e. at least one heavy duty fastener secured to the bottom edge of said mesh portion and adapted to be secured to said fastening devices in said cargo space.
2. The cargo net of
3. The cargo net of
4. The cargo net of
5. A cargo net for a vehicle having two passenger seats, a support secured to said vehicle, a cargo storage space located directly behind the passenger seats, and fastening devices secured to said vehicle in said cargo storage space, said net creating a barrier between said passenger seats and said cargo storage space, and said net comprising:
a. at least one pocket, defining a top edge and a bottom edge and two side edges, having a solid fabric edged mesh portion on a first side and a solid fabric edged mesh portion on a second side, said first and second sides being secured to each other along bottom and side edges, and said first and second sides each having a channel along top edges;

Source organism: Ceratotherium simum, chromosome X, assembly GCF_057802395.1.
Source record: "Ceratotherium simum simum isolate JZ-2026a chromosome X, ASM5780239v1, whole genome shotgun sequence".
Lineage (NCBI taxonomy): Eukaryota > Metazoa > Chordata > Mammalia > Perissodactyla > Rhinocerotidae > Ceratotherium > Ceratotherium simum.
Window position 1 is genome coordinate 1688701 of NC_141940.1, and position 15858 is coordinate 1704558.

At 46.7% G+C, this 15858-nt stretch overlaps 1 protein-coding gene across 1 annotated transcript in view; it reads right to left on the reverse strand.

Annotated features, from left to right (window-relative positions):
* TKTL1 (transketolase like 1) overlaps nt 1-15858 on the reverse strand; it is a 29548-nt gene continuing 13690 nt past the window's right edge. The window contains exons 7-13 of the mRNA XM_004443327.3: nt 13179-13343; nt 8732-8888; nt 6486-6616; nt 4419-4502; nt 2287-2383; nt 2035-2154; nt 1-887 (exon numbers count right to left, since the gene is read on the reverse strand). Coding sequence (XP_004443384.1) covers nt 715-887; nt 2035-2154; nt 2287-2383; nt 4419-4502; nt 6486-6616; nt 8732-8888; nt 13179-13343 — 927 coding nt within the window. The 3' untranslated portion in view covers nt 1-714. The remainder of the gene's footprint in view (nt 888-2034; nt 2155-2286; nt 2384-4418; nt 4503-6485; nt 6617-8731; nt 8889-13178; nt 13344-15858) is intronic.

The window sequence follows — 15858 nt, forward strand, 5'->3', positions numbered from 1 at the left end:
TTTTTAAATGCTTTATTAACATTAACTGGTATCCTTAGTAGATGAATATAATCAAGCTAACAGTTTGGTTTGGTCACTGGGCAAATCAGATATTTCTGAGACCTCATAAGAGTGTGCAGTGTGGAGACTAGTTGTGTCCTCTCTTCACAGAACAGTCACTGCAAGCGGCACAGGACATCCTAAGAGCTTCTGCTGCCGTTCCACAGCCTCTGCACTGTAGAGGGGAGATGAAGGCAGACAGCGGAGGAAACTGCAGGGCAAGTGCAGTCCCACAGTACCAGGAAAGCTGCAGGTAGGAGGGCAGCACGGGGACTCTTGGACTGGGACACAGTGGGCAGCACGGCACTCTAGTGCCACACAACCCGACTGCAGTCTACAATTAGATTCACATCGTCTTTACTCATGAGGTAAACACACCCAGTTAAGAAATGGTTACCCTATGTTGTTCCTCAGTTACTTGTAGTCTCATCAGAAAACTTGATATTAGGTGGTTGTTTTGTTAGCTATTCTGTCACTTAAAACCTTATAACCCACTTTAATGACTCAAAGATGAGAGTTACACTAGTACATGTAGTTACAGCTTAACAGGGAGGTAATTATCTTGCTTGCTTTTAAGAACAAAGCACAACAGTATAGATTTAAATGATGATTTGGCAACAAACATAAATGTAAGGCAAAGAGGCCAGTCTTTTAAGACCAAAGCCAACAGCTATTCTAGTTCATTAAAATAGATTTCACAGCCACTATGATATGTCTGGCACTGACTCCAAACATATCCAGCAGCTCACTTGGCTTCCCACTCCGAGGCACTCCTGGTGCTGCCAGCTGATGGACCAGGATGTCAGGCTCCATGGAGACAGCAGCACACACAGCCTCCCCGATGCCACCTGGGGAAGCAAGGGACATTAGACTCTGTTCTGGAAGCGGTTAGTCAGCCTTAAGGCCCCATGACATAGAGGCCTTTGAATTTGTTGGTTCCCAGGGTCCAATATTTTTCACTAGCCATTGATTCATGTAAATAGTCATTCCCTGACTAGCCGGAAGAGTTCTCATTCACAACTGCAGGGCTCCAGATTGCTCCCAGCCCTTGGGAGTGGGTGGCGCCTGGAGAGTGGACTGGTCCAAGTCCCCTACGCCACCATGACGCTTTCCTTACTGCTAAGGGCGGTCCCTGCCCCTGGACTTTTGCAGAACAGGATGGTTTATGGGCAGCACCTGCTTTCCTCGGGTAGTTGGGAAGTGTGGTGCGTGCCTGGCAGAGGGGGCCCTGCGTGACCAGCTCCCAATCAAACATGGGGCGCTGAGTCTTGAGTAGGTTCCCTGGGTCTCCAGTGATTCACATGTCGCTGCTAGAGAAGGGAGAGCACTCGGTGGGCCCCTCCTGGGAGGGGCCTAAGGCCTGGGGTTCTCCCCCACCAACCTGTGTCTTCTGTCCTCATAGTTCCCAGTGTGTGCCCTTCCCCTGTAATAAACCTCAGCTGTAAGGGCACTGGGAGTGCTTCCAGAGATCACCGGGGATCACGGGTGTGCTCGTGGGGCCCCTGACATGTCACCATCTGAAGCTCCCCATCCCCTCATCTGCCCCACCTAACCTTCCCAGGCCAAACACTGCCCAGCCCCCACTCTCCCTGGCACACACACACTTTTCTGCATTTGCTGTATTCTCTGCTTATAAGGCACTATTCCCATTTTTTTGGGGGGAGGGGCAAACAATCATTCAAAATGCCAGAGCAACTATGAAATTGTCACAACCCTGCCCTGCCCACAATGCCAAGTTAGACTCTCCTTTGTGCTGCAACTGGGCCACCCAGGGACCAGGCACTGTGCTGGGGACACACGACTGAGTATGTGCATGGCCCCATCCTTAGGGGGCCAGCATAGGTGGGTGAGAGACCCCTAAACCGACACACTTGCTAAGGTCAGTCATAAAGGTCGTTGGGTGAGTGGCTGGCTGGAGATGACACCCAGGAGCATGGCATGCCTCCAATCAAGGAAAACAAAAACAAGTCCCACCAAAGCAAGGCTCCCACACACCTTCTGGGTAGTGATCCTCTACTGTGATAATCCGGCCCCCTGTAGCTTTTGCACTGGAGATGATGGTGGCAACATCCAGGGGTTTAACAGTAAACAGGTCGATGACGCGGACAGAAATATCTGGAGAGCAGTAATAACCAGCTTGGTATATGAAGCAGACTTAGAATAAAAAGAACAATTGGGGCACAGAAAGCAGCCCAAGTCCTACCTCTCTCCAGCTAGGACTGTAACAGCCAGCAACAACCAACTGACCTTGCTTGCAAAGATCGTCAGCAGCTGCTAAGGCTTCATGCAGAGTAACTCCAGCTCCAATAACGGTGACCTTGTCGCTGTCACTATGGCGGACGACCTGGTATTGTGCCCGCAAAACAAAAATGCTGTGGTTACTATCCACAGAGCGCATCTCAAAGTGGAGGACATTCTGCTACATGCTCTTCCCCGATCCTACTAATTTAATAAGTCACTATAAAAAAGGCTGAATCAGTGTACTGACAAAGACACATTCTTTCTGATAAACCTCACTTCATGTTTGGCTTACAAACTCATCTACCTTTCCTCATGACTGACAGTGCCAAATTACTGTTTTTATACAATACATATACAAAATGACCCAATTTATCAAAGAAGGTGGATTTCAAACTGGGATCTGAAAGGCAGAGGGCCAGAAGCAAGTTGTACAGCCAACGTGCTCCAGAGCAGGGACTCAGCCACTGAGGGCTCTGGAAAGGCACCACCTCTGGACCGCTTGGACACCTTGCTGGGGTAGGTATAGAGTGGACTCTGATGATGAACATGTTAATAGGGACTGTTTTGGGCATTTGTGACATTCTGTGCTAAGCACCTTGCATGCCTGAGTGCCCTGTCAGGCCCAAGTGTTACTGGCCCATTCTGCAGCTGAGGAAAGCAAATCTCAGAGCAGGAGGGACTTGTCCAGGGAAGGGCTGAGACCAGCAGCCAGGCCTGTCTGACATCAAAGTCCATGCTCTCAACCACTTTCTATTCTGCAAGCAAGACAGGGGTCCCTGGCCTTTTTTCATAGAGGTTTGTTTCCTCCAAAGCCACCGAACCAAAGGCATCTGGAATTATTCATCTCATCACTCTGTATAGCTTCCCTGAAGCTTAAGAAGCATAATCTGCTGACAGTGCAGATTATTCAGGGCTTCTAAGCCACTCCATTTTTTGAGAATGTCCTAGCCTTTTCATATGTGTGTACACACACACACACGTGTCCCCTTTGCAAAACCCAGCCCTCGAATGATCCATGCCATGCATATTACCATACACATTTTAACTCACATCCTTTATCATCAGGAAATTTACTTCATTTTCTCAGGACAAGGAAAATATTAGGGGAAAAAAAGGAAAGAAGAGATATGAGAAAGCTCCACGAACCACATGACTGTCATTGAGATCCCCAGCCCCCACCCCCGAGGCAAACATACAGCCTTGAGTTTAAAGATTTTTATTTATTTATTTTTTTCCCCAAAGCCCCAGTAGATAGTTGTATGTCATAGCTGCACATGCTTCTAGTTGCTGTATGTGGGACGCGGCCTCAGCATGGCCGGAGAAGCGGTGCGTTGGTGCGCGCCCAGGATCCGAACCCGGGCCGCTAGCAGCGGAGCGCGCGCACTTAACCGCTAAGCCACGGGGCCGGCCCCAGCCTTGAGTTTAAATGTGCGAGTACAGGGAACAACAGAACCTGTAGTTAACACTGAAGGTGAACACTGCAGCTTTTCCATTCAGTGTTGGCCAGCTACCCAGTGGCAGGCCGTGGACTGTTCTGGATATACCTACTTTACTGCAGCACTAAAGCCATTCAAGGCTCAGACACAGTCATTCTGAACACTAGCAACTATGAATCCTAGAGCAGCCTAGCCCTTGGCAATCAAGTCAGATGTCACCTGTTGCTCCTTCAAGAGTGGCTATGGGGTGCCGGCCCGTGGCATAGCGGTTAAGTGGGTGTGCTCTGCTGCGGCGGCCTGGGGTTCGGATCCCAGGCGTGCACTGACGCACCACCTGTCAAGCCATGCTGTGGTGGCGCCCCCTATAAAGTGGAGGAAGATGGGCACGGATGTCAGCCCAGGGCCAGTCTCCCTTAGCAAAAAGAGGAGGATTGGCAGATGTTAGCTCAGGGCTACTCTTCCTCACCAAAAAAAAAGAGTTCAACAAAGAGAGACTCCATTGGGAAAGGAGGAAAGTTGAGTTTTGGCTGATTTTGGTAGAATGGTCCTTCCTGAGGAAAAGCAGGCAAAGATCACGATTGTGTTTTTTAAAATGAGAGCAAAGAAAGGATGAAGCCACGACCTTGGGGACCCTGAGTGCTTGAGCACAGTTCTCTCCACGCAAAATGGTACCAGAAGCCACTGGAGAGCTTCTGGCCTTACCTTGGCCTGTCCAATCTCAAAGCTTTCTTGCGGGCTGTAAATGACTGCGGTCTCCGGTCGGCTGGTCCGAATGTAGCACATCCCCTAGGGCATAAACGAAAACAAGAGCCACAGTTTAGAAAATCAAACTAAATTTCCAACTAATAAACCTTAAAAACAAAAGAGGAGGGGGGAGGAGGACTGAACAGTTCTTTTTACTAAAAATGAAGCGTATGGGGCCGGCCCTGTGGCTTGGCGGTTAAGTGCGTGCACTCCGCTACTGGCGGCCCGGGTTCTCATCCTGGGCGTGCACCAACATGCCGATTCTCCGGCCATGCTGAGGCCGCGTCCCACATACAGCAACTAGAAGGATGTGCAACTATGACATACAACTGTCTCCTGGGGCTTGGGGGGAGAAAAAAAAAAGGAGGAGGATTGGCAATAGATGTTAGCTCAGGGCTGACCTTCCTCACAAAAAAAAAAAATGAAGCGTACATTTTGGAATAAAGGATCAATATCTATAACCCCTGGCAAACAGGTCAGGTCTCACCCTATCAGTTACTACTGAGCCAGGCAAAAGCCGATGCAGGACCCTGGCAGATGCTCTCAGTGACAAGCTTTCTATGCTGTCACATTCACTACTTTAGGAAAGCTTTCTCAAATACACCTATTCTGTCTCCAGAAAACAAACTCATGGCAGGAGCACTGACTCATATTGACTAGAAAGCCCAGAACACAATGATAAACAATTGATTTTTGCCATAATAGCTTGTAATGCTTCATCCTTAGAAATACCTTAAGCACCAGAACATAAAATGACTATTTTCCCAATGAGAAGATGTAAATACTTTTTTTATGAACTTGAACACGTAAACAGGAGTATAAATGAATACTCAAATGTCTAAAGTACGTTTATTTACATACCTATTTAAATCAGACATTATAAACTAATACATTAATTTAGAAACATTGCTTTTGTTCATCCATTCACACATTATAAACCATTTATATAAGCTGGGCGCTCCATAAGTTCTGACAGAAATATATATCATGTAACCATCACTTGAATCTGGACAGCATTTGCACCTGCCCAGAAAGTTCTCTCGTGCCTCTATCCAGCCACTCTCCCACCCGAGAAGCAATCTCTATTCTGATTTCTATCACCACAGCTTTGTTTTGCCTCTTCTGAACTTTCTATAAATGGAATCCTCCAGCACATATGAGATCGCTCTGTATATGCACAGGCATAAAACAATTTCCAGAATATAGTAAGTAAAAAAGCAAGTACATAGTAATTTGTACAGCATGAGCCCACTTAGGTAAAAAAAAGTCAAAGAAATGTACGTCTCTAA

b. a flexible cord, threaded through the channels along the top edge of the pocket such that a loop of said cord remains accessible near a first side edge of said pocket and the cord ends protrude slightly beyond the channels on a second side edge;
c. at least two attachment devices, a first such attachment device being attached to said cord at the first side of said pocket and a second such attachment device being attached to said cord at the second side of said pocket, said first and second attachment devices each being adapted to reversibly attach to said vehicle support; and